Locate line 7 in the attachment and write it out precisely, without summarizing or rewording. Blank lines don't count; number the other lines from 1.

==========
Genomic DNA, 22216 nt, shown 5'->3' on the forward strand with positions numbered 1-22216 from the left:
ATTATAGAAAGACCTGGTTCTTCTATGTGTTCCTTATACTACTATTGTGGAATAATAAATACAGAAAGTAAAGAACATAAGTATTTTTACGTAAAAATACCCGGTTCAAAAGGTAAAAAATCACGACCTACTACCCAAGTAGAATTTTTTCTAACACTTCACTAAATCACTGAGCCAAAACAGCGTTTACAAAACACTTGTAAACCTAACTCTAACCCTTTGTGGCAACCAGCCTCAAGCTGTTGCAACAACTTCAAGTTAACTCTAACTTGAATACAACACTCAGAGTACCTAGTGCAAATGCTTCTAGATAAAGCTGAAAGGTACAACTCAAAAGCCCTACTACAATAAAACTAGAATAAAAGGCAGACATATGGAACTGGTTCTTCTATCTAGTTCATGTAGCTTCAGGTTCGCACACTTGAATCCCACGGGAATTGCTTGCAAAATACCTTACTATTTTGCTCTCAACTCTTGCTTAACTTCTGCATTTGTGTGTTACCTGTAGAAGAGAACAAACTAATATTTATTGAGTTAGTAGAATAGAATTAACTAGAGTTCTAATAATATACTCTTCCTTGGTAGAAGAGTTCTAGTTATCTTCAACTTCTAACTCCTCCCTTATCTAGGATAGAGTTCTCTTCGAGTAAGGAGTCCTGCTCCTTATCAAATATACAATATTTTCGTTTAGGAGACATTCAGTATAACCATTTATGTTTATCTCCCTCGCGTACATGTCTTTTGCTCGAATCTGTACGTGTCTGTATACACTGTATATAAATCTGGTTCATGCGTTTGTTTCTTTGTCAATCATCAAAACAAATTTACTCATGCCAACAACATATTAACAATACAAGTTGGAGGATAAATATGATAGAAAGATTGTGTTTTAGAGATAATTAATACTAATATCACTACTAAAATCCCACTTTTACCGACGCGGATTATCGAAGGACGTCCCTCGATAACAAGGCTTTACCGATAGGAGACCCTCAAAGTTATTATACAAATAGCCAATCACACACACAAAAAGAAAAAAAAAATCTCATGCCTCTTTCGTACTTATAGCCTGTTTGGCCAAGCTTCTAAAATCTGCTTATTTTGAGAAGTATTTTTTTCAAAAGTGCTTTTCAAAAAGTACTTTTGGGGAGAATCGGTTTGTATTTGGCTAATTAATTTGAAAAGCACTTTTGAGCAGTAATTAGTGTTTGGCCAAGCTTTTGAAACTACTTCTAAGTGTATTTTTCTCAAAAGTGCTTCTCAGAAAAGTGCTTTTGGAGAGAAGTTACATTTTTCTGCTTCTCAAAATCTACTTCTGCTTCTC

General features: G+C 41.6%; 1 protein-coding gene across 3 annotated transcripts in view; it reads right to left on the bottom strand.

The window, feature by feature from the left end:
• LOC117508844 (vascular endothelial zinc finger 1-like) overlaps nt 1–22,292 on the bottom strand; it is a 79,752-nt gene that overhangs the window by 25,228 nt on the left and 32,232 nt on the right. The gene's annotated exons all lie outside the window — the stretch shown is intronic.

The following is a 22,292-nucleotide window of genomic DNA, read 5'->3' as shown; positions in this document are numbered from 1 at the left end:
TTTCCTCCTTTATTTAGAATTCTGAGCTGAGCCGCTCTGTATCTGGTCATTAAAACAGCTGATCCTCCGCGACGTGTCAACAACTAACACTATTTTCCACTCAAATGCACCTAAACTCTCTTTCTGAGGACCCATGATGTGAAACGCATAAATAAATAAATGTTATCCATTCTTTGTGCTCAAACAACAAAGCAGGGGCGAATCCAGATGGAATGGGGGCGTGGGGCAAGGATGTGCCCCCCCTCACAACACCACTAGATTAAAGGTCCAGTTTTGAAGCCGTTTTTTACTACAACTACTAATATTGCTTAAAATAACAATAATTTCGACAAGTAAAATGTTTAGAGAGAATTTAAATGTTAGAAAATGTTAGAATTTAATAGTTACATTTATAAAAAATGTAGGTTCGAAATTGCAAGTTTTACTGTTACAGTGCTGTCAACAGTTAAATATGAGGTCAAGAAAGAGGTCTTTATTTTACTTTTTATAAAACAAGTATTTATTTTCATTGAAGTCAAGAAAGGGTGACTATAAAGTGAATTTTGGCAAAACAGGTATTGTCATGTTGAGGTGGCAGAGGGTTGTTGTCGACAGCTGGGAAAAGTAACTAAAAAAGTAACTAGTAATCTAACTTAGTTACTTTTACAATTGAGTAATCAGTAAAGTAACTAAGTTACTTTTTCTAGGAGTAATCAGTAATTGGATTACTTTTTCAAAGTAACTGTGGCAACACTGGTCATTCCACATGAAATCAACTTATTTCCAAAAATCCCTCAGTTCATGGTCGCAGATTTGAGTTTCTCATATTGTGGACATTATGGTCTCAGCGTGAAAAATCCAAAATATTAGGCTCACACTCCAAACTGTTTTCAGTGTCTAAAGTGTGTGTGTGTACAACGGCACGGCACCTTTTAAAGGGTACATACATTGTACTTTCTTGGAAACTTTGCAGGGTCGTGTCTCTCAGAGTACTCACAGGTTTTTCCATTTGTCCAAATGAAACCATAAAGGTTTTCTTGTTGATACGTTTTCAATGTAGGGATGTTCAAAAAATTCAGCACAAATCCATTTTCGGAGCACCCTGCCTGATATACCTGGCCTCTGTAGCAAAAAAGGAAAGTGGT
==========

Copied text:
TTTCCTCCTTTATTTAGAATTCTGAGCTGAGCCGCTCTGTATCTGGTCATTAAAACAGCTGATCCTCCGCGACGTGTCAACAACTAACACTATTTTCCACTCAAATGCACCTAAACTCTCTTTCTGAGGACCCATGATGTGAAACGCATAAATAAATAAATGTTATCCATTCTTTGTGCTCAAACAACAAAGCAGGGGCGAATCCAGATGGAATGGGGGCGTGGGGCAAGGATGTGCCCCCCCTCACAACACCACTAGATTAAAGGTCCAGTTTTGAAGCCGTTTTTTACTACAACTACTAATATTGCTTAAAATAACAATAATTTCGACAAGTAAAATGTTTAGAGAGAATTTAAATGTTAGAAAATGTTAGAATTTAATAGTTACATTTATAAAAAATGTAGGTTCGAAATTGCAAGTTTTACTGTTACAGTGCTGTCAACAGTTAAATATGAGGTCAAGAAAGAGGTCTTTATTTTACTTTTTATAAAACAAGTATTTATTTTCATTGAAGTCAAGAAAGGGTGACTATAAAGTGAATTTTGGCAAAACAGGTATTGTCATGTTGAGGTGGCAGAGGGTTGTTGTCGACAGCTGGGAAAAGTAACTAAAAAAGTAACTAGTAATCTAACTTAGTTACTTTTACAATTGAGTAATCAGTAAAGTAACTAAGTTACTTTTTCTAGGAGTAATCAGTAATTGGATTACTTTTTCAAAGTAACTGTGGCAACACTGGTCATTCCACATGAAATCAACTTATTTCCAAAAATCCCTCAGTTCATGGTCGCAGATTTGAGTTTCTCATATTGTGGACATTATGGTCTCAGCGTGAAAAATCCAAAATATTAGGCTCACACTCCAAACTGTTTTCAGTGTCTAAAGTGTGTGTGTGTACAACGGCACGGCACCTTTTAAAGGGTACATACATTGTACTTTCTTGGAAACTTTGCAGGGTCGTGTCTCTCAGAGTACTCACAGGTTTTTCCATTTGTCCAAATGAAACCATAAAGGTTTTCTTGTTGATACGTTTTCAATGTAGGGATGTTCAAAAAATTCAGCACAAATCCATTTTCGGAGCACCCTGCCTGATATACCTGGCCTCTGTAGCAAAAAAGGAAAGTGGT